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Focus arEa 3: PatiEnt involvEmEnt the role for patient involvement in research activities It is right that patients should be involved in helping to shape priorities for research that is publicly funded and improves the relevance, quality and/or speed of that research31–33 . However, it is important to consider what the most appropriate form is for patient and public involvement (PPI) for different types of activities (e.g. basic science versus clinical research) and for different patient groups (e.g. young adults with MS versus people with dementia). Including patients in top level priority-setting in order to close the gap between what researchers want to research, the condition are more likely to work. For clinical trials in neurological and pain conditions, patient participation is which drugs can be assessed, helping pharmaceutical and medical technology companies and payers to understand the true value of a treatment12. EU-wide research programmes such as the Seventh Framework Programme (FP7), and Horizon 2020 encourage but do not mandate PPI. In the UK, a requirement for PPI has become universal for funding applications for translational research and sometimes even for basic research. For example the UK Alzheimer’s Society runs a research network comprising 250 people with dementia and carers who are consulted on all funding proposals, including those for lab-based science, as part of the grant review. At the stage of top-level research prioritisation, the James Lind Alliance facilitates priority setting partnerships that bring together patients, carers and clinicians to prioritise the most important treatment gaps for research. While these and many other examples of good practice exist, there remains considerable variability across Europe as to the extent to which national and charitable funding of research expects or requires PPI.

Benefits and Challenges of Patient and Public Involvement in Research Involving patients and the public can help research in neurological and pain conditions by:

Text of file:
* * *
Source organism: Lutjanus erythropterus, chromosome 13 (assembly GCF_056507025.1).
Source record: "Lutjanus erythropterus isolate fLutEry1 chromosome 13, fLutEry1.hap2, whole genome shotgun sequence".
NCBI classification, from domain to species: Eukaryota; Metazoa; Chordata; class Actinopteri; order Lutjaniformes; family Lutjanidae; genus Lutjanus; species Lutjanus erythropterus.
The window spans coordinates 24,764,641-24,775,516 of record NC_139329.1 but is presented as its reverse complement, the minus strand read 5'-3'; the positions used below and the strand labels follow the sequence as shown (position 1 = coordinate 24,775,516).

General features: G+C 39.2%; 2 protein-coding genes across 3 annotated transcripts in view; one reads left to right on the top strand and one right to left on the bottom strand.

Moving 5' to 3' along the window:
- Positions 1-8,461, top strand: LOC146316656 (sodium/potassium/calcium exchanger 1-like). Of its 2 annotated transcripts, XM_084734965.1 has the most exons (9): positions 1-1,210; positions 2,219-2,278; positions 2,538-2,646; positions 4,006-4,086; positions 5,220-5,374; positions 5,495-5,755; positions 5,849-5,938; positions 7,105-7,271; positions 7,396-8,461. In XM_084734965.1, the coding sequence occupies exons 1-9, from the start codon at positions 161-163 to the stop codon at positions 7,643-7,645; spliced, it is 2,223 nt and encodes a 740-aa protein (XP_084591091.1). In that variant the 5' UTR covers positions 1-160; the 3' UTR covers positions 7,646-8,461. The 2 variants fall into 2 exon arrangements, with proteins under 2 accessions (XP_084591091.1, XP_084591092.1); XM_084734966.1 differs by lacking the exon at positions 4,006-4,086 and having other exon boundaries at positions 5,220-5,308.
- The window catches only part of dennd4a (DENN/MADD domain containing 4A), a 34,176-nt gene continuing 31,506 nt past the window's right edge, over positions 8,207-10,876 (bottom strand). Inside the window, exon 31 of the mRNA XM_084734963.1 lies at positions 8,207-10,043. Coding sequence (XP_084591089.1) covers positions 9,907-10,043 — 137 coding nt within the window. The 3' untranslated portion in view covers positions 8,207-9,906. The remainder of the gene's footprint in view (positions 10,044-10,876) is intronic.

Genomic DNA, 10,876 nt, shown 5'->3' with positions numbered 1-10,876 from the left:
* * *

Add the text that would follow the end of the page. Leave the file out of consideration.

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Helping identify and prioritize the most patient-relevant topics

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Identifying cultural issues that should be taken into account

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Suggesting the best way to get informed consent from patients and/or carers

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Ensuring that information sheets, questionnaires and interview schedules are patient-friendly; helping adapt academic language to make it clearer and culturally-sensitive

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Speeding recruitment by providing researchers with better access to the patient community

» them in a more user-friendly way Involving these patients in research can also bring challenges, including:

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A need to ensure that the full diversity of patients is represented, and not limited by issues such as physical access to venues,

» including a placebo arm in a clinical trial »

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How to appropriately compensate patients without affecting welfare or disability payments

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The Brain, Mind and Pain Book of Evidence  

The Brain, Mind and Pain Book of Evidence  

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